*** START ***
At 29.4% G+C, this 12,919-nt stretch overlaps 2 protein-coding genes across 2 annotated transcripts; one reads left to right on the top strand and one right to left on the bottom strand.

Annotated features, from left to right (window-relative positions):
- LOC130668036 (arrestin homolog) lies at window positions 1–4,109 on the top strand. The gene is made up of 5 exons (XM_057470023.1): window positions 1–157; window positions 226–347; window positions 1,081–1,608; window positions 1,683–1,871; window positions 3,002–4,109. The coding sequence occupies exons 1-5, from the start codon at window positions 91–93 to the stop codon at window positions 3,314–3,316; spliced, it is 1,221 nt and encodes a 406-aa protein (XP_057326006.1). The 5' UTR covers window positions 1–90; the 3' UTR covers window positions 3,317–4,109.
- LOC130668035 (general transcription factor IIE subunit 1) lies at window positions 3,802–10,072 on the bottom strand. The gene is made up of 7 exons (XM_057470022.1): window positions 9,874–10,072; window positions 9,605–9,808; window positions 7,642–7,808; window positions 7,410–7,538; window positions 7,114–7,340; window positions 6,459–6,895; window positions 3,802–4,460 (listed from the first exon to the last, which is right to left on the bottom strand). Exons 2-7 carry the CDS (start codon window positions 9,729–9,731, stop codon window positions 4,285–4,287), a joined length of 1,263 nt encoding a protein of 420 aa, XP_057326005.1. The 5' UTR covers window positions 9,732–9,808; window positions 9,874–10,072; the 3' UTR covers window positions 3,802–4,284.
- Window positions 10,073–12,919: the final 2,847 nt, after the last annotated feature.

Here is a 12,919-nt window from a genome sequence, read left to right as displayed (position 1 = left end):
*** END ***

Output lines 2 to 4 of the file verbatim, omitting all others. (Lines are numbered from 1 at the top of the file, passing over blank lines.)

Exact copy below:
Annotated features, from left to right (window-relative positions):
- LOC130668036 (arrestin homolog) lies at window positions 1–4,109 on the top strand. The gene is made up of 5 exons (XM_057470023.1): window positions 1–157; window positions 226–347; window positions 1,081–1,608; window positions 1,683–1,871; window positions 3,002–4,109. The coding sequence occupies exons 1-5, from the start codon at window positions 91–93 to the stop codon at window positions 3,314–3,316; spliced, it is 1,221 nt and encodes a 406-aa protein (XP_057326006.1). The 5' UTR covers window positions 1–90; the 3' UTR covers window positions 3,317–4,109.
- LOC130668035 (general transcription factor IIE subunit 1) lies at window positions 3,802–10,072 on the bottom strand. The gene is made up of 7 exons (XM_057470022.1): window positions 9,874–10,072; window positions 9,605–9,808; window positions 7,642–7,808; window positions 7,410–7,538; window positions 7,114–7,340; window positions 6,459–6,895; window positions 3,802–4,460 (listed from the first exon to the last, which is right to left on the bottom strand). Exons 2-7 carry the CDS (start codon window positions 9,729–9,731, stop codon window positions 4,285–4,287), a joined length of 1,263 nt encoding a protein of 420 aa, XP_057326005.1. The 5' UTR covers window positions 9,732–9,808; window positions 9,874–10,072; the 3' UTR covers window positions 3,802–4,284.